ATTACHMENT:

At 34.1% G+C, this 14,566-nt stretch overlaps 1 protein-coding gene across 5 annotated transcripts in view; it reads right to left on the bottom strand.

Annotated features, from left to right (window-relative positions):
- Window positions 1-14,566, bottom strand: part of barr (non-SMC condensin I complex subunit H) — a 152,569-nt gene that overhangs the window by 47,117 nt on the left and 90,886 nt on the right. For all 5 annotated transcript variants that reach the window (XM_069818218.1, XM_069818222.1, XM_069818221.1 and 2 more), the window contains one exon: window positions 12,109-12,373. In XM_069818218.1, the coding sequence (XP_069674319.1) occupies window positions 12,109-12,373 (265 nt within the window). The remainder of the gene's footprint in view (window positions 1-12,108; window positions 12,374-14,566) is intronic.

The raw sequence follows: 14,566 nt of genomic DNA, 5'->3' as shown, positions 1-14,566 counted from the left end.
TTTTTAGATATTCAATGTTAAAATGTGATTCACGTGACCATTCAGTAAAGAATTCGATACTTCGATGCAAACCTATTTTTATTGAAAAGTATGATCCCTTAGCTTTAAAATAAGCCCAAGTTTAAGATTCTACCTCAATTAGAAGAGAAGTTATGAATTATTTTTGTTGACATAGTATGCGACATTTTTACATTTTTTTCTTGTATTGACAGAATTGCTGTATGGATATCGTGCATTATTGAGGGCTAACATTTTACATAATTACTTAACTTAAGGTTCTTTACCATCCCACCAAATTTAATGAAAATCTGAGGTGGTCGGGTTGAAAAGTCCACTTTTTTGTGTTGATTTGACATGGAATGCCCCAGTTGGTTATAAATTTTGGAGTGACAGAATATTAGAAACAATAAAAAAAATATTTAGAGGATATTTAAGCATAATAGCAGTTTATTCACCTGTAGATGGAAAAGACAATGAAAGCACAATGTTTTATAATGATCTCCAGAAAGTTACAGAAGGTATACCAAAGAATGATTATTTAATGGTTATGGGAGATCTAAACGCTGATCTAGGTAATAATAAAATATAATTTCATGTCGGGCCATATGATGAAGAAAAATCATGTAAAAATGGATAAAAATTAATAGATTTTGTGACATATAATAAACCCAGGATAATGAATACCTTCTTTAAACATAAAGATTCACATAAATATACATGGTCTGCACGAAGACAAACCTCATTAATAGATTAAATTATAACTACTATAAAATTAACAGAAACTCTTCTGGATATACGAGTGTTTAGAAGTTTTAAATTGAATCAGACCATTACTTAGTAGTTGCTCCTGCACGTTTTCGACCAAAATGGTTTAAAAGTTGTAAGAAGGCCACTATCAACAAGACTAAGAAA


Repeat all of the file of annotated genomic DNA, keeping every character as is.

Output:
At 34.1% G+C, this 14,566-nt stretch overlaps 1 protein-coding gene across 5 annotated transcripts in view; it reads right to left on the bottom strand.

Annotated features, from left to right (window-relative positions):
- Window positions 1-14,566, bottom strand: part of barr (non-SMC condensin I complex subunit H) — a 152,569-nt gene that overhangs the window by 47,117 nt on the left and 90,886 nt on the right. For all 5 annotated transcript variants that reach the window (XM_069818218.1, XM_069818222.1, XM_069818221.1 and 2 more), the window contains one exon: window positions 12,109-12,373. In XM_069818218.1, the coding sequence (XP_069674319.1) occupies window positions 12,109-12,373 (265 nt within the window). The remainder of the gene's footprint in view (window positions 1-12,108; window positions 12,374-14,566) is intronic.

The raw sequence follows: 14,566 nt of genomic DNA, 5'->3' as shown, positions 1-14,566 counted from the left end.
TTTTTAGATATTCAATGTTAAAATGTGATTCACGTGACCATTCAGTAAAGAATTCGATACTTCGATGCAAACCTATTTTTATTGAAAAGTATGATCCCTTAGCTTTAAAATAAGCCCAAGTTTAAGATTCTACCTCAATTAGAAGAGAAGTTATGAATTATTTTTGTTGACATAGTATGCGACATTTTTACATTTTTTTCTTGTATTGACAGAATTGCTGTATGGATATCGTGCATTATTGAGGGCTAACATTTTACATAATTACTTAACTTAAGGTTCTTTACCATCCCACCAAATTTAATGAAAATCTGAGGTGGTCGGGTTGAAAAGTCCACTTTTTTGTGTTGATTTGACATGGAATGCCCCAGTTGGTTATAAATTTTGGAGTGACAGAATATTAGAAACAATAAAAAAAATATTTAGAGGATATTTAAGCATAATAGCAGTTTATTCACCTGTAGATGGAAAAGACAATGAAAGCACAATGTTTTATAATGATCTCCAGAAAGTTACAGAAGGTATACCAAAGAATGATTATTTAATGGTTATGGGAGATCTAAACGCTGATCTAGGTAATAATAAAATATAATTTCATGTCGGGCCATATGATGAAGAAAAATCATGTAAAAATGGATAAAAATTAATAGATTTTGTGACATATAATAAACCCAGGATAATGAATACCTTCTTTAAACATAAAGATTCACATAAATATACATGGTCTGCACGAAGACAAACCTCATTAATAGATTAAATTATAACTACTATAAAATTAACAGAAACTCTTCTGGATATACGAGTGTTTAGAAGTTTTAAATTGAATCAGACCATTACTTAGTAGTTGCTCCTGCACGTTTTCGACCAAAATGGTTTAAAAGTTGTAAGAAGGCCACTATCAACAAGACTAAGAAA